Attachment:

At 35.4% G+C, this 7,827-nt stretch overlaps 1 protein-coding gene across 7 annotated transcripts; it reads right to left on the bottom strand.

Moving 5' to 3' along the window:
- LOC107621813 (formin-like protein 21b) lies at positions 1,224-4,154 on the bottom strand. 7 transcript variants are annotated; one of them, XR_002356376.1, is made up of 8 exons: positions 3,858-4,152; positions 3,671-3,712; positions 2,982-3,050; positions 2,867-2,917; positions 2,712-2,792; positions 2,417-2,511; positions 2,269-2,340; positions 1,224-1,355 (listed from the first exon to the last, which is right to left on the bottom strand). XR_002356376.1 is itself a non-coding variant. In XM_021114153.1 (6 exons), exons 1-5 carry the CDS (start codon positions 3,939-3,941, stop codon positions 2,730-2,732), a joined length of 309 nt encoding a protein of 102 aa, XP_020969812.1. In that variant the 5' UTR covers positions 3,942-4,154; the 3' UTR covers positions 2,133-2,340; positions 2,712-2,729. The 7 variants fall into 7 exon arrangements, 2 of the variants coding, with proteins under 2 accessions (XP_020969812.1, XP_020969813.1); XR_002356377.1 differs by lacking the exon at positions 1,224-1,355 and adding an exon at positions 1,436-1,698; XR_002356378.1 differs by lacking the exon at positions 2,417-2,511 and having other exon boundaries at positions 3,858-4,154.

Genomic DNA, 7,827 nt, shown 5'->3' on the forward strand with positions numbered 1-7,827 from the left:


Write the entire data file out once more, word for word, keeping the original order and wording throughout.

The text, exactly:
At 35.4% G+C, this 7,827-nt stretch overlaps 1 protein-coding gene across 7 annotated transcripts; it reads right to left on the bottom strand.

Moving 5' to 3' along the window:
- LOC107621813 (formin-like protein 21b) lies at positions 1,224-4,154 on the bottom strand. 7 transcript variants are annotated; one of them, XR_002356376.1, is made up of 8 exons: positions 3,858-4,152; positions 3,671-3,712; positions 2,982-3,050; positions 2,867-2,917; positions 2,712-2,792; positions 2,417-2,511; positions 2,269-2,340; positions 1,224-1,355 (listed from the first exon to the last, which is right to left on the bottom strand). XR_002356376.1 is itself a non-coding variant. In XM_021114153.1 (6 exons), exons 1-5 carry the CDS (start codon positions 3,939-3,941, stop codon positions 2,730-2,732), a joined length of 309 nt encoding a protein of 102 aa, XP_020969812.1. In that variant the 5' UTR covers positions 3,942-4,154; the 3' UTR covers positions 2,133-2,340; positions 2,712-2,729. The 7 variants fall into 7 exon arrangements, 2 of the variants coding, with proteins under 2 accessions (XP_020969812.1, XP_020969813.1); XR_002356377.1 differs by lacking the exon at positions 1,224-1,355 and adding an exon at positions 1,436-1,698; XR_002356378.1 differs by lacking the exon at positions 2,417-2,511 and having other exon boundaries at positions 3,858-4,154.

Genomic DNA, 7,827 nt, shown 5'->3' on the forward strand with positions numbered 1-7,827 from the left: